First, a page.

The chemical structure of DNA in everyone is the same. The only
difference is the order of the base pairs. Like in fingerprinting,
there are so many millions of base pairs in everyone’s DNA that every
person has a unique sequence.
Every person could be identified using the sequence of their base
pairs. However, there are so many base pairs in every person that this
would be very time consuming. Repeating patterns in DNA allow
scientists to use a much shorter method.
These patterns help to determine if two DNA samples can from the same
person, related people or non-related people. The sequences analyzed
by the scientists are patterns that are known to vary greatly among
individuals. This allows the scientist to assign a probability to a
match. Since 1987, more than 150 cases have been decided with the
assistance of DNA fingerprint evidence.
DNA base pair pattern identification has many uses. DNA
patterns are inherited from parents, and can therefore be used to
indicate paternity and maternity. They can be to confirm legal
nationality and determine biological parenthood.
DNA analysis can be used to determine whether or not a
suspect was at a crime scene. DNA can be found in blood, hair, skin
cells, semen or other genetic evidence left at a crime scene. It can
also be used to determine the identity of a victim.
DNA fingerprinting is an important advance in the
diagnosis of inherited disorders because early detection of these
disorders allows the parents and medical staff to prepare for proper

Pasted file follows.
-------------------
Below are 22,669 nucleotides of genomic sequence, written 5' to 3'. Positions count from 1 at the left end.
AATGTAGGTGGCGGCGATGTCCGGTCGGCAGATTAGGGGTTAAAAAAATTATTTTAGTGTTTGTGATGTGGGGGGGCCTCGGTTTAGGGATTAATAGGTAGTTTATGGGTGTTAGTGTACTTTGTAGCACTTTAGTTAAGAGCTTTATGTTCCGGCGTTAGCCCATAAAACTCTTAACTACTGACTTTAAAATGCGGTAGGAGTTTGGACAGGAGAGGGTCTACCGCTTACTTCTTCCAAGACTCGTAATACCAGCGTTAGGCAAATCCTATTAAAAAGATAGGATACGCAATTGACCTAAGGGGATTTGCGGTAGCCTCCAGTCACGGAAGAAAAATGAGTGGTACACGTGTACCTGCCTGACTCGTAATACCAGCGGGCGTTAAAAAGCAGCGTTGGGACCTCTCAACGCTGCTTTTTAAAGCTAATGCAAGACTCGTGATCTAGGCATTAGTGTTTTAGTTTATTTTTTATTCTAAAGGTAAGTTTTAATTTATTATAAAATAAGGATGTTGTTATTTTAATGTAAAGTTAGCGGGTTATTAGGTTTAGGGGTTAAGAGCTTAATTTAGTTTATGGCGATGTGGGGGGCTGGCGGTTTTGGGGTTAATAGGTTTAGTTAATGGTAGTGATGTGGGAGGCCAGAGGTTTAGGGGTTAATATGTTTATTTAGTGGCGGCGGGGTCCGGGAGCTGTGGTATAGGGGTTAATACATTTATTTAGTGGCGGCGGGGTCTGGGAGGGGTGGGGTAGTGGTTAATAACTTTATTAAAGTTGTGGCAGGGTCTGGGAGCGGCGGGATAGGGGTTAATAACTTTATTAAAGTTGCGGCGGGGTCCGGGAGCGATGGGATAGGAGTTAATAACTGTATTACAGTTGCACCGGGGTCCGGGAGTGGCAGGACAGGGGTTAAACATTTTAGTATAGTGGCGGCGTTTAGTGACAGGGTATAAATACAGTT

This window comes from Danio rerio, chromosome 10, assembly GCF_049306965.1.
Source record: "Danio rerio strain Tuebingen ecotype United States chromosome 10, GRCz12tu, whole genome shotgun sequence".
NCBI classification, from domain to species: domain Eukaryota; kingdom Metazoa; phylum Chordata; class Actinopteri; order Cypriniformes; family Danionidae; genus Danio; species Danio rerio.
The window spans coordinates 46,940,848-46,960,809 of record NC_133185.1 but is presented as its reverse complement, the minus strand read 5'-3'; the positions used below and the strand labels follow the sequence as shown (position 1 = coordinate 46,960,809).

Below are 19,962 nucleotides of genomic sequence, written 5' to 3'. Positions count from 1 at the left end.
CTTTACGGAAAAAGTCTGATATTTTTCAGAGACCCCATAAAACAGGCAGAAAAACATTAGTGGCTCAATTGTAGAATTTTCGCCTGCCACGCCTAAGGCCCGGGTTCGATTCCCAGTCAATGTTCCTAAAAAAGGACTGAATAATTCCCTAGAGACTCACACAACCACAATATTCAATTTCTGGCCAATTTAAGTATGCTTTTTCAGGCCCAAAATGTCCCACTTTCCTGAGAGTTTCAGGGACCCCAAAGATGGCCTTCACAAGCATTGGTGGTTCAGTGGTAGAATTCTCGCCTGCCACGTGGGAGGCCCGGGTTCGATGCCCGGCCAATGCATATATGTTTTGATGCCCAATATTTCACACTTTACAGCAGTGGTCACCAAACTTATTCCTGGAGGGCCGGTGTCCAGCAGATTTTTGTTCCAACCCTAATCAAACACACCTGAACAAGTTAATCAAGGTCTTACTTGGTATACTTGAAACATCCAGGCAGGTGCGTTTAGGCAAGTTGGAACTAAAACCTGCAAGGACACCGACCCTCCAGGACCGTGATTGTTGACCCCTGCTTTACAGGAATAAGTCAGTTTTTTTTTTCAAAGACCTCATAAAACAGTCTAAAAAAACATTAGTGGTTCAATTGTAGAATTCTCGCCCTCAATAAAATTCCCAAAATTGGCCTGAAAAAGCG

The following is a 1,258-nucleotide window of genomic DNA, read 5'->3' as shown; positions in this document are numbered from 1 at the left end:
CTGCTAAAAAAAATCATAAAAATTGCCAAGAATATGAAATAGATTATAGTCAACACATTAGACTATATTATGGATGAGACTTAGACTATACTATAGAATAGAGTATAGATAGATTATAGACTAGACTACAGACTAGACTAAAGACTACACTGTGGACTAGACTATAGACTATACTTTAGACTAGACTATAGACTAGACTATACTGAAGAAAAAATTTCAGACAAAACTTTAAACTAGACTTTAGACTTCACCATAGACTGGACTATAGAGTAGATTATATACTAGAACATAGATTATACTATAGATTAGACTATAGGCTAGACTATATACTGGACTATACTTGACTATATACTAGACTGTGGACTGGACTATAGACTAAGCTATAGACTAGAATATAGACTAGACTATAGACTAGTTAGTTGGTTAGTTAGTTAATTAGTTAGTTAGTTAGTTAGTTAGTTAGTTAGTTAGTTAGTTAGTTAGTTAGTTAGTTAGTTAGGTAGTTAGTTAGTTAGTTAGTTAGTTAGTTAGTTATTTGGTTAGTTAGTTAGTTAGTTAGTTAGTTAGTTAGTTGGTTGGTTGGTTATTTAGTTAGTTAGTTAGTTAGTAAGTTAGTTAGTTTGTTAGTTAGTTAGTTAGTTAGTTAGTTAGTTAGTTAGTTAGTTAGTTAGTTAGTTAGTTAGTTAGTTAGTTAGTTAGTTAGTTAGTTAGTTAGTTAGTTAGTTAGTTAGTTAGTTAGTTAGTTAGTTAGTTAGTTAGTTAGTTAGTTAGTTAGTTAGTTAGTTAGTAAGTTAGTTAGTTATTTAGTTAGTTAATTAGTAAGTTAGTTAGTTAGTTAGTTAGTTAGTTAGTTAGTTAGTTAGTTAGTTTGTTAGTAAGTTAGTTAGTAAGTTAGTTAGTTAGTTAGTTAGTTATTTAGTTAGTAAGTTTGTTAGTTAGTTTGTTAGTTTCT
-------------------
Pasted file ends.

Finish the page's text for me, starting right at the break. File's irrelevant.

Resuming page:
treatment of a child. This research can be extended into developing
cures for inherited disorders.
DNA fingerprinting is a laboratory procedure that can be
done in six steps. DNA must be recovered from the cells or tissues of
the body. Restriction enzymes are used to cut the DNA at specific
locations according to the DNA sequence at that location. The DNA
pieces are sorted according to size through a process called
electrophoresis in which the particles are passed through seaweed
agarose to determine particle sizes. The DNA is transferred to nylon
by placing the sheet on the gel and letting them soak. Radioactive or
colored probes are added to the nylon sheet and a pattern is produced.
This pattern is called a DNA fingerprint and is formed because each of
the colored probes sticks in specific places on the nylon sheet. A
final DNA fingerprint is made through the use of several probes at the
same time to form a code.
There are some problems with DNA fingerprinting. The
repeating patterns can only present a probability of the DNA match
retrieved. The probability might be 1 in 20 billion, so it is a
reasonable match, but unlike a fingerprint, repeating DNA patterns are
not completely unique to each person. A probability might also be 1 in
20, and this would leave a lot of doubt. The probability values
assigned help to determine the chance that the DNA fingerprint belongs
to the person in question.
There is also room for error in the probing techniques
used to acquire the DNA pattern. This presents a problem for court
cases because it could give false results.
DNA fingerprinting is useful because DNA structure can not
be altered. Unlike fingerprints, there is no way to change the DNA
fingerprint. It cannot be altered by any known treatment. It is the
same for every cell, tissue and organ in a person. DNA fingerprinting
is also a way of giving a quantitative assessment to an identification
match. This allows for a better idea of the reliability of the